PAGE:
Charles W Swain: The Emergence of Ch'an Buddhism: a revisionist perspective "The purpose of this essay is to examine the emergence of Ch'an Buddhism as a separate and distinct sect in China . The argument is NOT that the traditions concerning this emergence are unreliable, but rather that attention to the historical context of their compilation may help to explain some of the distinctive features of Ch'an as a sect of Chinese Buddhism. I will attempt to distinguish the Ch'an traditions from the emergence of Ch'an as a separtate sect of Chinese Buddhism. It may be that some features of the traditional history of the Ch'an sect are a reconstruction, after the fact, for apologetic purposes." A rather simplistic outline of Ch'an history. from: Chung- Hwa Buddhist Journal vol.2/Oct, 1988 P.391-399
Paul Swanson: Ch'an and Chih-Kkuan: T'ien-T'ai Chi-i's View of "Zen" and the Practice of the Lotus Sutra . Swanson gives a nice thumbnail sketch of Bodhidharma's contemporary, Chi-i's method of Buddhist practice which sought a balance between zazen and contemplation leading to realization. Why They Say Zen Is Not Buddhism: Recent Japanese Critiques of Buddha-Nature. This is Part One of a series of essays The What and Why of Critical Buddhism.
John M. Thompson: Particular and Universal: Problems posed by Shaku Soen's "Zen" Thompson looks at a significant but largely neglected Zen teacher. Soen was instrumental in introducing Zen to America at World Parliament of Religions in Chicago in 1893 and was a teacher of DT Suzuki. Thompson explores Soen's 'mystical' side. Worth reading if you are interested in early Western Zen.
Jian Tao: The Role of History in Chan/Zen Enlightenment Tao discusses the tension between understanding Zen through an historicial interpretation and Zen as ahistorical essentialism. Tao uses Dale Wright's book Philosophical Meditations on Zen Buddhism as a guide through which the discussion takes place. from: Dao: A Journal of Comparative Philosophy December 2004, Vol. IV, No. 1
The Disputed Place Of "A Special Transmission" Outside The Scriptures in Ch'an. “The purpose of the present investigation is to inquire into the origins of these slogans and the way they came to represent the Ch'an tradition of Bodhidharma, highlighting the disputed position of Ch'an as ’A special transmission outside the scriptures’ in Sung discourse.”
The Textual History of the Linji lu (Record of Linji): The Earliest Recorded Fragments "The story of the Linji lu is not the story of one man, Linji Yixuan. It is the story of a movement. The success of this movement contains the story of the success of Chan. In brief, my research on the Linji lu will not be set against the background of Linji the man and the style of Zen he represented, but will look at the Linji lu in light of the success of Chan." An interesting essay on a great master's legacy.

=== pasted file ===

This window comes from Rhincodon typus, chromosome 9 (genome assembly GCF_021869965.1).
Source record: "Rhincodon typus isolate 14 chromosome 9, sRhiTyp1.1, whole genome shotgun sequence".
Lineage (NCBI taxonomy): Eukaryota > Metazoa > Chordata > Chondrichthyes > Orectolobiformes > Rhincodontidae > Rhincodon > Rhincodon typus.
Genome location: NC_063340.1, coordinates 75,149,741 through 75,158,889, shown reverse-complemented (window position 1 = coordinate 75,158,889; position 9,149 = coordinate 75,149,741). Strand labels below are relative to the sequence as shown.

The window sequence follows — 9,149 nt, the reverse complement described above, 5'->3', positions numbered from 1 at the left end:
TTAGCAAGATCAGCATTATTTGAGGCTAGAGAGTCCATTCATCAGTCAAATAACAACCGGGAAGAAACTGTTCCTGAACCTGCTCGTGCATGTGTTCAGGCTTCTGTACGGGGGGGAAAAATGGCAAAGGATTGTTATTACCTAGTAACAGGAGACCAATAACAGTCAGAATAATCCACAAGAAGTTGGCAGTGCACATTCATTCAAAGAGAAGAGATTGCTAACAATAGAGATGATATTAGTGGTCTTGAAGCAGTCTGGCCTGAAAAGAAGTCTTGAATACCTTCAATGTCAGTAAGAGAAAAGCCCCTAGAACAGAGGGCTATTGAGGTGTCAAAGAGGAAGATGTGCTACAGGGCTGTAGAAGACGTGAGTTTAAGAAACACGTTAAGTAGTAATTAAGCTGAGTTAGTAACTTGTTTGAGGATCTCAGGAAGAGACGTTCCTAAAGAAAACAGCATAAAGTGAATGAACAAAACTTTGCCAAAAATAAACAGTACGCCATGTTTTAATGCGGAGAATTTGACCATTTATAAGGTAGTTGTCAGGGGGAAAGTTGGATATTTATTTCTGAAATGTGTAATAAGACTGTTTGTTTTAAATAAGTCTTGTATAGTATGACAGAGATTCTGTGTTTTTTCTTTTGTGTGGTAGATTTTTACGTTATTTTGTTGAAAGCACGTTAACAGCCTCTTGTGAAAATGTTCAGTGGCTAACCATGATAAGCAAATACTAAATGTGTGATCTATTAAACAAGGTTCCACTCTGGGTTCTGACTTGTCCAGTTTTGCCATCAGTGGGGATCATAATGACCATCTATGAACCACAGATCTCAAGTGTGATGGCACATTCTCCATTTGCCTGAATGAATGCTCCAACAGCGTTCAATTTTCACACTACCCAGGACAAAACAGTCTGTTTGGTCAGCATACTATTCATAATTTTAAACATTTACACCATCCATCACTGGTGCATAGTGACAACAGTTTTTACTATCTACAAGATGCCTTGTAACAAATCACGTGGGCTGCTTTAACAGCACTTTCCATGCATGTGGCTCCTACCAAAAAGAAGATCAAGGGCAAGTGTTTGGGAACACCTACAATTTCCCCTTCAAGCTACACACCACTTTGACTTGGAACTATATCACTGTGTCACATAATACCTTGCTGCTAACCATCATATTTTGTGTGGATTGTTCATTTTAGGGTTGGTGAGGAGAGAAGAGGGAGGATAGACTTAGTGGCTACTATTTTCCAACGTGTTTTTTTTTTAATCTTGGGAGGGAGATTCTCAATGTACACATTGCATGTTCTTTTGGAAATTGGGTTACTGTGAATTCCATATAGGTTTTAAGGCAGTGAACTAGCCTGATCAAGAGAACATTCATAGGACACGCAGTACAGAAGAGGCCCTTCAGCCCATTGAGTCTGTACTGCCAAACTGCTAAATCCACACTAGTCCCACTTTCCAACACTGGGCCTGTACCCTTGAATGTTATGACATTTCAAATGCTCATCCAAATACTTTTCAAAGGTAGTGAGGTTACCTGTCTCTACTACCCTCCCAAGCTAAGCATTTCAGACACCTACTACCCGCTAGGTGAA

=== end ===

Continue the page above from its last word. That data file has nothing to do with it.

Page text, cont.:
The Formation of the Linji lu: An Examination of the Guangdeng lu/Sijia yulu and Linji Huizhao Chanshi yulu Versions of the Linji lu in Historical Context Welter looks at the origins of the Linji lu and outlines how this text and the master became one of Chan's illustrious champions.
The problem with orthodoxy in Zen Buddhism: Yongming Yanshou’s notion of zong in the Zongjin lu (Records of the Source Mirror) Welter questions who/what determines what Zen is. "The study suggests how the definition of contemporary Zen orthodoxy has been dominated by representatives from the “rhetorical ” Zen tradition, creating a disjuncture between our intellectual understanding of Zen and the principles guiding its actual practice." Studies in Religion / Sciences Religieuse Vol 31, 1, 2002
John C. H. Wu: Zen: its origin and its significance. This is the first chapter of John Wu's The Golden Age of Zen: Zen Masters of the T'ang Dynasty. original source: www.worldwisdom.com
Dale S Wright:
Emancipation from what? The concept of freedom in classical Ch'an Buddhism Wright "attempts to articulate an understanding of the goal of ‘freedom' in classical Ch'an Buddhism by setting concerns for 'liberation' in relation to the kinds of authority and regulated structure characteristic of Sung dynasty Ch'an monasteries" and "examines classical Ch'an rhetoric and practices in an effort to reconceive what ‘freedom' might have meant in this context and concludes with a proposal for this reconception." from Asian Philosophy, Vol 3 No.2 1993
Rethinking Transcendence: The Role of Language in Zen Experience Wright questions whether enlightenment "stands altogether beyond the shaping power of language and culture". He also looks at the role language played in the origins and development of the monsastic community, a community that made the Zen experience of awakening possible. Very interesting essay for those that see the Zen experience "not dependent on language and texts". Is that true? from Philosophy East and West, vol 42, no 1, January 1992
Historical Understanding: The Ch'an Buddhist Transmission Narratives and Modern Historiography Wright discusses the differences between classical Ch'an's interest in hisory and compares it with modern historical practices. Wright finds that early Ch'an historians considered themselves participants rather than merely recorders of their history. from History & Theory,Vol 31, Issue 1, pp.37-46, 1992
The Hunag-po Literature: Wright analyzes the two major collections of Huang-po's teachings from a historical, literary and philosophical perspectiave and summarizes the teachings. An excellent study! from The Zen Cannon (2004) OUP
Robert B.Zeuschner: The understanding of mind in the Northern line of Ch'an (Zen) Zeuschner explores how early Ch'an of the so-called ‘Northern School' understood the nature of “pure mind” and “defiled mind”. An interesting essay from: Philosophy East and West V. 28, No. 1,1978